April 17, 2014
Reading Time: 6 minutes
This is something that’s been sitting with me for some time now. Riding in Sydney of late has made me ponder it further, as the rate of bike snobbery seems to be on the rise, and when I say bike snobbery, I don’t strictly mean a snobbery associated with the physical bike but more of the all over mentality of ‘fitting in’.
What really got me thinking, and maybe the cause for this post, was a recent incident that occurred in the comments section of an online review for kit we’d sent over to Bike Rumor.com. The stand out comment that fired me off was, and I cut and paste, “…honestly, no matter how great the kit may feel, if it’s rocked by a dude like that, posing in a way like that, i’m gonna pass it right up. #nothanks“. This was in reference to the appearance of the reviewer, who took pics of himself to show the kit he’d tested.
That was the corker of a string of similar comments and actually kicked me to hop on and say what I thought of this sort of attitude. But this instance was, at least in my experiences, a worst case scenario. The sort of stuff I see on a regular basis is a lot more passive but every bit as insidious.
Before I get further into it, I think a bit of a background might be important…
I started riding road when I was 13-14. I did a few club races but mostly friends and I would tart up our bikes, read the Euro mags and go ride every opportunity we could. By 15 I was (very) lucky enough to be riding a Colnago Mexico, bought second hand from the owner of the local bike store where we hung out. It was, and still is (if I still had it) the nicest bike I’ve ever owned, nicer than the handmade Ti ‘with everything’ I had many years later. In Australia back then, cyclists were more than a minority, they were fringe. I recall many a ride where someone would stick their head out the window of passing car and call us ‘poofs’ (‘fags’ if you’re in the US). From those days I have ridden lots of bikes, on and off road, in Australia, the US and Europe, with all sorts of people and for the past 10 years have worked in the industry both locally and internationally, at all sorts of levels. I’ve been lucky and I’ve done a lot. Now, much to my amusement, many of those name throwers from some 30 years ago are riding bikes, as they are too old and clapped out to keep on playing football and golf has lost its gloss.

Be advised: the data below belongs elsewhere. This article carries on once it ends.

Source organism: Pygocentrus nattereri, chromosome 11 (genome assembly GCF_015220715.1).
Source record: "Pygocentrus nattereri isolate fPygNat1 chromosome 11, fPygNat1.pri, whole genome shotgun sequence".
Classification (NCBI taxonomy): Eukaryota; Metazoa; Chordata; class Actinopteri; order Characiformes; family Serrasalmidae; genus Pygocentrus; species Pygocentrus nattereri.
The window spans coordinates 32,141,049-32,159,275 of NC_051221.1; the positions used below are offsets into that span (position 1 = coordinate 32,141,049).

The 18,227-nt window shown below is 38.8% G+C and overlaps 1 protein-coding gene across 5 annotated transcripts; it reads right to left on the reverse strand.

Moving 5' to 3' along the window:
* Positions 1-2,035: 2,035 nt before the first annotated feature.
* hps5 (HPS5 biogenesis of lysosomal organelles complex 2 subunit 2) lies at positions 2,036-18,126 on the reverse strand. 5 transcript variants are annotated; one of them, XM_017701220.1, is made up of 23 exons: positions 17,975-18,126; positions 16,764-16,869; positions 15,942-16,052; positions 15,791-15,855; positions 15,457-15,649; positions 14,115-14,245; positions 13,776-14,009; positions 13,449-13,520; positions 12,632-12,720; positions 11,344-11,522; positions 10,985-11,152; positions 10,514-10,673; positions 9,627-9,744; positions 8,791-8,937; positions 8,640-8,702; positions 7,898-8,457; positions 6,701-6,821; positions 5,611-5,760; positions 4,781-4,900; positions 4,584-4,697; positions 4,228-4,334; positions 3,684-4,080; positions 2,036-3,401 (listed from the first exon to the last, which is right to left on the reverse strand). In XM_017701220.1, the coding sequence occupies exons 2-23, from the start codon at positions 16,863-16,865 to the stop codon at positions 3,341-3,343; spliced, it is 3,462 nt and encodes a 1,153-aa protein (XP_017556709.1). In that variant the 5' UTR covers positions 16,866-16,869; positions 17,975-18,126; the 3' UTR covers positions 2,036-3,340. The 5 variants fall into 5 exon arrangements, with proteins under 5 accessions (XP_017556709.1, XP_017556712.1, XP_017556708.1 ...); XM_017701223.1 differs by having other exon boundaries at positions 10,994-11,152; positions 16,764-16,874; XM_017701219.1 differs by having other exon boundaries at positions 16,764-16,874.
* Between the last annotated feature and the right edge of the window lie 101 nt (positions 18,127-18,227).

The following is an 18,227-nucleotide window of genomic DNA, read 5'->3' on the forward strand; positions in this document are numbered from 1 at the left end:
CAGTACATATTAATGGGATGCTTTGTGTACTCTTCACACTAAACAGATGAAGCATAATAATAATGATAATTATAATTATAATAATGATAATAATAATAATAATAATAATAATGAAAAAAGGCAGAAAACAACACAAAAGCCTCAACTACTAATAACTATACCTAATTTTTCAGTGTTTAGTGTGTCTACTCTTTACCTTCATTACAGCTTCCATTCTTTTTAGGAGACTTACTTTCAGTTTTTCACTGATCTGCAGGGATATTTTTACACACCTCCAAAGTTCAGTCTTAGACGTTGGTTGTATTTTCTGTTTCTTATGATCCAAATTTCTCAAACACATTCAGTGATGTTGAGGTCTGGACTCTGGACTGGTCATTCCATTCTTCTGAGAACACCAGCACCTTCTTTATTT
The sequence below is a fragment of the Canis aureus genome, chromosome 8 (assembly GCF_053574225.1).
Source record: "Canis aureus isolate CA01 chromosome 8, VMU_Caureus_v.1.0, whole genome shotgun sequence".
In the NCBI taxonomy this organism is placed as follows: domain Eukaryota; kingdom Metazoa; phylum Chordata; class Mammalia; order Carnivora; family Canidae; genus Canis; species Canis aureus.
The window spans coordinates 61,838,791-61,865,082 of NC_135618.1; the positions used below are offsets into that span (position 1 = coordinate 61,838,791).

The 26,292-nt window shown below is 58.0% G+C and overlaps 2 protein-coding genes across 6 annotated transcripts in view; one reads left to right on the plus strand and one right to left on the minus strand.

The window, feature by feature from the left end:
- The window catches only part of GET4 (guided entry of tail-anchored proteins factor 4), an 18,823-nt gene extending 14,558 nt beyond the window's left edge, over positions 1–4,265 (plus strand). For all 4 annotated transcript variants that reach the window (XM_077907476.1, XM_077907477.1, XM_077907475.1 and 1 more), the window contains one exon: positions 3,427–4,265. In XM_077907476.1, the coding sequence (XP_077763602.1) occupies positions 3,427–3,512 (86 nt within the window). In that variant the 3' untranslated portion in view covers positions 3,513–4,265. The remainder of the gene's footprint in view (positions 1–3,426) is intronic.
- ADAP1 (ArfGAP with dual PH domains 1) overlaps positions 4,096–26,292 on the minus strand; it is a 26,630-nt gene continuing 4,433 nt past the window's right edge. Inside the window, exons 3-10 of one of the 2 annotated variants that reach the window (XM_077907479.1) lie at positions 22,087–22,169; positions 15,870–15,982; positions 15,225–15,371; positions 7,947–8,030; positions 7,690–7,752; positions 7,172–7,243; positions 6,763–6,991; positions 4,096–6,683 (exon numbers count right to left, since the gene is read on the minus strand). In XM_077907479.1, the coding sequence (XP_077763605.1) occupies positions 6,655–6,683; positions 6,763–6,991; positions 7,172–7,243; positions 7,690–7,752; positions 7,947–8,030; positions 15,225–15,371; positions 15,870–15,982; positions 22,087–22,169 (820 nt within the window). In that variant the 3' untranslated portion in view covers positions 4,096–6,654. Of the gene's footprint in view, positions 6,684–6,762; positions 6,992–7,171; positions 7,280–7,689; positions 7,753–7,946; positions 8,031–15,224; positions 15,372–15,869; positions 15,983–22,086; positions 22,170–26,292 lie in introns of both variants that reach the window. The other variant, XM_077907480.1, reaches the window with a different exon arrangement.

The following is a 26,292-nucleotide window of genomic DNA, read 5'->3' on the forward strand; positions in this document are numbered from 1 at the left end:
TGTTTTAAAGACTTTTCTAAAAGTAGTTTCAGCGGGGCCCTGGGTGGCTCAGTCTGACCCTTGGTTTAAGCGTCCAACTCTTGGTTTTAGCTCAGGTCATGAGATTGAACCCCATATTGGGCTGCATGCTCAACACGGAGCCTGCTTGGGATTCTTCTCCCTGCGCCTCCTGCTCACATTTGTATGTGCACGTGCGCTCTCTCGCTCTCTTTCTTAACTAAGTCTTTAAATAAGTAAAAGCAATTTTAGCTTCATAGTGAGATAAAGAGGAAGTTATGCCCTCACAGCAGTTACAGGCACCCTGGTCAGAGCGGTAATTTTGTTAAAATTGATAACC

There is no doubt cyclists are a peculiar bunch, myself included. As a whole we obsess over little things and depending who you are, the obsession can be very strong. I obsess a whole lot less these days as riding to me is about the physical riding itself. Everything else is an optional extra. ‘I ride therefore I am’ and having the latest or looking the coolest, when you’re not riding, or are not actually any good at it, is pointless. Maybe it’s this attitude that’s got me seeing things that others might not be?
I have lost count at the number of times I have been snubbed on the road. I know why but the fact that the incidences are increasing I find somewhat sad. The why is pretty basic – I’m riding a slicked out 26” hardtail. Yep, you read that right. It’s my franken bike and while this year will be its last, as we finally start playing with our own frames, the fact is I love it for the sort of street riding I’m doing. Carbon frame, fork and post, single 48T ring, wide flat bars, discs. It’s a rocket and eats up the crappy Sydney roads and tight urban street circuits with ease. For riding pure urban based road miles, it’s reshaped the way I think a road bike should be built. But no matter how cool the bike I ride is, or how fast I push it, I don’t fit in with the cool kid’s preconceived notions of what it is to be a cyclist. So while I may happily reel many of them in on a long hill, make them uncomfortable on the flats and out corner them on the curvy stuff, the fact that I am not getting it on with the new ‘accepted norm’ means, more often than not, they look down their nose at me. And they are quite blatant about it too. (I also wear my mtb POC helmet and full finger POC gloves, because I like my fingers protected in a stack -> imagine the shock horror!!)